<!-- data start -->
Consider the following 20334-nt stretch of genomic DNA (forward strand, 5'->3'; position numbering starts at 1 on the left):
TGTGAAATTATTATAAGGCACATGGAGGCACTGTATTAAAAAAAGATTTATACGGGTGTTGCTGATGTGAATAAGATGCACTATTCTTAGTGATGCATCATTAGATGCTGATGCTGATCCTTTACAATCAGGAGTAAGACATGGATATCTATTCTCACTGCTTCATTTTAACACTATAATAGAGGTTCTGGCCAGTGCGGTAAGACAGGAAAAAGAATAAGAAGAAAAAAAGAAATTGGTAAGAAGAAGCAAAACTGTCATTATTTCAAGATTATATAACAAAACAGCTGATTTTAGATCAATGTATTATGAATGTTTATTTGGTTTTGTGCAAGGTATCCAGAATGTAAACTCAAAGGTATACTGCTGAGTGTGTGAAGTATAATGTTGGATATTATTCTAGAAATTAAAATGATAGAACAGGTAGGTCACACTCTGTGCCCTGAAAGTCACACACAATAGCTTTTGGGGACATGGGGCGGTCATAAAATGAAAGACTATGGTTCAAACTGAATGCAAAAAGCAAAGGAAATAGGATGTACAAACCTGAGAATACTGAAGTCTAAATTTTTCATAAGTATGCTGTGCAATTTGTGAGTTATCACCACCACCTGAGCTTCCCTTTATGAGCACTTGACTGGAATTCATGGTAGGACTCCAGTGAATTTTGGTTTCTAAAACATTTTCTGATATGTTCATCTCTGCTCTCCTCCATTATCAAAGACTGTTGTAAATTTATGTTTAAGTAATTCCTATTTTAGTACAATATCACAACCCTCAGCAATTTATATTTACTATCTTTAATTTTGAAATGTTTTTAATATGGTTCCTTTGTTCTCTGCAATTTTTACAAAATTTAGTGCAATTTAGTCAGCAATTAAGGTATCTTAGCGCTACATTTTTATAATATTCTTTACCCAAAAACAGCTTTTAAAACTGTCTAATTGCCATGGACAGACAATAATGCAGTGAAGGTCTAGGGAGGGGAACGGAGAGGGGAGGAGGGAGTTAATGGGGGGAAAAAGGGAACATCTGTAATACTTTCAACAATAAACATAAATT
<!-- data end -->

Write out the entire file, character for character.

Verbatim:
Consider the following 20334-nt stretch of genomic DNA (forward strand, 5'->3'; position numbering starts at 1 on the left):
TGTGAAATTATTATAAGGCACATGGAGGCACTGTATTAAAAAAAGATTTATACGGGTGTTGCTGATGTGAATAAGATGCACTATTCTTAGTGATGCATCATTAGATGCTGATGCTGATCCTTTACAATCAGGAGTAAGACATGGATATCTATTCTCACTGCTTCATTTTAACACTATAATAGAGGTTCTGGCCAGTGCGGTAAGACAGGAAAAAGAATAAGAAGAAAAAAAGAAATTGGTAAGAAGAAGCAAAACTGTCATTATTTCAAGATTATATAACAAAACAGCTGATTTTAGATCAATGTATTATGAATGTTTATTTGGTTTTGTGCAAGGTATCCAGAATGTAAACTCAAAGGTATACTGCTGAGTGTGTGAAGTATAATGTTGGATATTATTCTAGAAATTAAAATGATAGAACAGGTAGGTCACACTCTGTGCCCTGAAAGTCACACACAATAGCTTTTGGGGACATGGGGCGGTCATAAAATGAAAGACTATGGTTCAAACTGAATGCAAAAAGCAAAGGAAATAGGATGTACAAACCTGAGAATACTGAAGTCTAAATTTTTCATAAGTATGCTGTGCAATTTGTGAGTTATCACCACCACCTGAGCTTCCCTTTATGAGCACTTGACTGGAATTCATGGTAGGACTCCAGTGAATTTTGGTTTCTAAAACATTTTCTGATATGTTCATCTCTGCTCTCCTCCATTATCAAAGACTGTTGTAAATTTATGTTTAAGTAATTCCTATTTTAGTACAATATCACAACCCTCAGCAATTTATATTTACTATCTTTAATTTTGAAATGTTTTTAATATGGTTCCTTTGTTCTCTGCAATTTTTACAAAATTTAGTGCAATTTAGTCAGCAATTAAGGTATCTTAGCGCTACATTTTTATAATATTCTTTACCCAAAAACAGCTTTTAAAACTGTCTAATTGCCATGGACAGACAATAATGCAGTGAAGGTCTAGGGAGGGGAACGGAGAGGGGAGGAGGGAGTTAATGGGGGGAAAAAGGGAACATCTGTAATACTTTCAACAATAAACATAAATT